It’s baffling when people call Nottingham’s Tindersticks an 'indie rock band', especially 25 years into their career. Play The Waiting Room to anyone and several words will present themselves: 'jazz' is probably one of the first things you’ll say. There’s modern jazz all over this record, the subtle, laid back horn-spirals and quiet build-and-release of ‘Help Yourself’ can’t be described as anything else.
The Waiting Room is Tindersticks tenth studio album. Musically, it touches on virtually all the places they've visited in the past, but offers hints at new directions too. The soundtrack vibe the band have given off since they started working with director Claire Denis back in the late '90s, is virtually ever-present, but it doesn't bog down the album.
For their eleventh studio album (including the re-recordings for 2013's retrospective Across Six Leap Years), Tindersticks further redraw a sound that has previously touched on chamber pop, soul, lounge jazz, and other areas. The first song written for the album, "Help Yourself," is funkier than usual for the band, with singer Stuart Staples talking through much of his vocals as the players settle into an alternate version of the tight Stax Records sound, placing horns largely at the fore. With that at roughly the album's center, a gentle, evocative cover of the instrumental "Follow Me" from 1962's Mutiny on the Bounty serves as its opener.
There aren’t too many immediate points of valid comparison for Tindersticks; they’ve turned out five full-lengths since their 2008 reunion because they have a fanbase that can’t quite get these kinds of kicks anywhere else. ‘The Waiting Room’ is certainly faithful to the chamber pop template that has long proved the group’s calling card; it’s gloomy, sparse and occasionally stormy, generating real atmosphere in droves and understanding the power of economy as far as vocal turns are concerned. The claustrophobic instrumental ‘Fear of Emptiness’ serves as the record’s midpoint and centrepiece, as well as representing the album in microcosm; there are no layers or construction jobs on the doomy likes of ‘Second Chance Man’, and on the standout ‘Were We Once Lovers?’, Staples’ tortured vocals run across a guitar-and-synth partnership that’s equal parts doomy and dreamy.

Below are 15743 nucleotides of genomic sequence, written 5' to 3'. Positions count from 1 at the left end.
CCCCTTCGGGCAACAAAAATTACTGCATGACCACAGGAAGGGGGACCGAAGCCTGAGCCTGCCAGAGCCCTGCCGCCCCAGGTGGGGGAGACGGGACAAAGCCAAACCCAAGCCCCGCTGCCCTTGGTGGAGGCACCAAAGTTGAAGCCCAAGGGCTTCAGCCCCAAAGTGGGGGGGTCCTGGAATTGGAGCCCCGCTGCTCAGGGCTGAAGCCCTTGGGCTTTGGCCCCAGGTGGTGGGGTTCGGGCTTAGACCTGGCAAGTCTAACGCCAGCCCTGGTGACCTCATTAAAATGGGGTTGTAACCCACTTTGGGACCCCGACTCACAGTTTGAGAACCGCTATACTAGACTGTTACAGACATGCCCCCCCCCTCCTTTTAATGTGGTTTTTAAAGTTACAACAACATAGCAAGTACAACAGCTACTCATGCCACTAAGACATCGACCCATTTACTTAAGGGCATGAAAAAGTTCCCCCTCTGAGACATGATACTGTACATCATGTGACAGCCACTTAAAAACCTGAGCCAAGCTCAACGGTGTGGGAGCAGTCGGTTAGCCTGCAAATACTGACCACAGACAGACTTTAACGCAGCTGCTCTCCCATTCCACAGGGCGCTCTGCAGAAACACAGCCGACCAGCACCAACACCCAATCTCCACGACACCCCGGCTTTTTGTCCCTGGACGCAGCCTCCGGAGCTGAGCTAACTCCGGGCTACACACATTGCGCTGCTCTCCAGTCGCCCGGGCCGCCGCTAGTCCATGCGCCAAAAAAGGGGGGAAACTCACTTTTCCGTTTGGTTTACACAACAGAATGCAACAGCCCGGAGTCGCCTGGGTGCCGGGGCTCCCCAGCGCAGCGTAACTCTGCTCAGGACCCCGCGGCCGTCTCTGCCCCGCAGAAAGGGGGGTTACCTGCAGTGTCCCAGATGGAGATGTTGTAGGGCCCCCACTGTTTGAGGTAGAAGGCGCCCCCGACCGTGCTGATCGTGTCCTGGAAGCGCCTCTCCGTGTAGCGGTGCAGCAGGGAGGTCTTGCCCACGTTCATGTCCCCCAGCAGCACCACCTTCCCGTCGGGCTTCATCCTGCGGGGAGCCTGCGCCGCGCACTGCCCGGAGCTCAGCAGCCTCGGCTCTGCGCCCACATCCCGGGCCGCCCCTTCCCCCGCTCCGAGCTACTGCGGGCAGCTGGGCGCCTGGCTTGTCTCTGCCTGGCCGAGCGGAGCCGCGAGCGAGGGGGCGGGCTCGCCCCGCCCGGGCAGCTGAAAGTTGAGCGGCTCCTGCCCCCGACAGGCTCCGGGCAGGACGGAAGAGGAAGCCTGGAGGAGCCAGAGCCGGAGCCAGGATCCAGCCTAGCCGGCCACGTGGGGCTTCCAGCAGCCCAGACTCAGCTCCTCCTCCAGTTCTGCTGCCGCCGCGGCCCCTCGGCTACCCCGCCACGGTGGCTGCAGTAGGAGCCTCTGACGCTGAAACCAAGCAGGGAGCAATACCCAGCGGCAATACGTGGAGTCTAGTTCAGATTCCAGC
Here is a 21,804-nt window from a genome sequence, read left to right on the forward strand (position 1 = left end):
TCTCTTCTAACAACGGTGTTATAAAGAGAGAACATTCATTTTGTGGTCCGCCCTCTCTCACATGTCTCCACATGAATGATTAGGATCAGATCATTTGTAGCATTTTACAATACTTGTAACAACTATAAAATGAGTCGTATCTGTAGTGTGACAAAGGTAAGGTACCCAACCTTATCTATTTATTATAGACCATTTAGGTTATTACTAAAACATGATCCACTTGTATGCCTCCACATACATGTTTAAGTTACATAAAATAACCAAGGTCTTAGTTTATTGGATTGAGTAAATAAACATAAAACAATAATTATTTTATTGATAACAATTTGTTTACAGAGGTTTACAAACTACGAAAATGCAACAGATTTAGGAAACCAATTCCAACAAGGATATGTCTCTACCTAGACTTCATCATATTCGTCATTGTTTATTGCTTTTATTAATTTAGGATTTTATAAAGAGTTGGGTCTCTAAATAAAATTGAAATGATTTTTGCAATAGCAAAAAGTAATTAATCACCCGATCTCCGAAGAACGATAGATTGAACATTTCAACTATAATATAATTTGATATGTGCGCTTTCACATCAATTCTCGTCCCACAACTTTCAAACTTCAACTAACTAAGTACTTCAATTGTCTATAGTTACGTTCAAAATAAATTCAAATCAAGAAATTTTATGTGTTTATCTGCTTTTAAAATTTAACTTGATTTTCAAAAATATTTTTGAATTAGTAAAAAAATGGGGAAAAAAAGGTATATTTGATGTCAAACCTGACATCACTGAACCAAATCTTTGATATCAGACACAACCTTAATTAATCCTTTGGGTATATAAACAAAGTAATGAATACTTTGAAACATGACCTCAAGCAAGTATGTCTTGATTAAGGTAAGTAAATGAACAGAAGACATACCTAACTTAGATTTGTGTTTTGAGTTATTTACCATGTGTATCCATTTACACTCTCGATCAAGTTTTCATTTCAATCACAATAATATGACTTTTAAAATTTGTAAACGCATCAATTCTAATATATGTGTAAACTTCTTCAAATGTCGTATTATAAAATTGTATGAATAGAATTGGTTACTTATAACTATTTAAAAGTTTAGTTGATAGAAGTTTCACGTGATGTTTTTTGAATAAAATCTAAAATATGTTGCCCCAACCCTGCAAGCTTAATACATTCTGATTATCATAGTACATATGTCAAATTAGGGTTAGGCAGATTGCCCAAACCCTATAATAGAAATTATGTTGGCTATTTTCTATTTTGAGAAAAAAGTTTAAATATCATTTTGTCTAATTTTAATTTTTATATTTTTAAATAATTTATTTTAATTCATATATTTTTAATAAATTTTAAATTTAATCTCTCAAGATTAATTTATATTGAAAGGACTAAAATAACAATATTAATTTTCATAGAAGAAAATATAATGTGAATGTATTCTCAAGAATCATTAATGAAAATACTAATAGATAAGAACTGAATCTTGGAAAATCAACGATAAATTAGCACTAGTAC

Tindersticks’ suit-wearing stalwarts of soulful, crepuscular chamber rock have spent the past quarter-century tinkering with the classic palettes of lounge, soul, and countrified baroque pop, creating a body of work that’s shockingly eclectic for a band that pretty much only writes downbeat songs about romance and self-pity. Led by the head-cold baritone of frontman Stuart A. Staples, the band has never been easy to place, being more string-backed indie fellow travelers—the missing link between Nick Cave and early Belle & Sebastian—than true indie rockers, and a “love one song, love ’em all” cult act if there ever was one.
Tindersticks — The Waiting Room (Lucky Dog/City Slang)It would be fair to think you would know what to expect from a Tindersticks album in 2016; at least some of the band have been playing together since around 1991, although like any band of that vintage still making new records in 2016 they’ve had some changes and breaks during that time (particularly singer Stuart Staples going solo for a while, and half of the original six-person lineup leaving in 2006). Unlike some of their contemporaries, however, Tindersticks have neither avoided the possibilities for change that different personnel can bring, nor have they unceremoniously flung their old strengths over the side. Throughout their recent years the band have proven surprisingly adept at honoring both the old and new sides of their music, and with The Waiting Room they’ve used that approach to make their best album in years.
The consistent focus upon the relationship between love and the passage of time on The Waiting Room makes for one of Tindersticks' most lyrically pointed records in recent years. This seems clear by even midway through the third track, 'Were We Once Lovers?' in which the struggle between memory and a failed amorous encounter moves from an ephemeral lightness to a tragic weight. "Did I take your number?/Did I call?/Did we spend our loves together?/I can't recall." On the previous track, 'Second Chance Man', the protagonist mourns his incapacity to identify love except when it had already slipped away.
Certain voices just have something about them, an uncanny ability to draw its listener into a particular state of mind. On Tindersticks tenth album, The Waiting Room, Stuart Staples continues to be the owner of just such a voice. Tindersticks’ music has always been underpinned by a sense of melancholy. so consistently and excellently does it deliver its distinct mood, often sounding like a film noir soundtrack.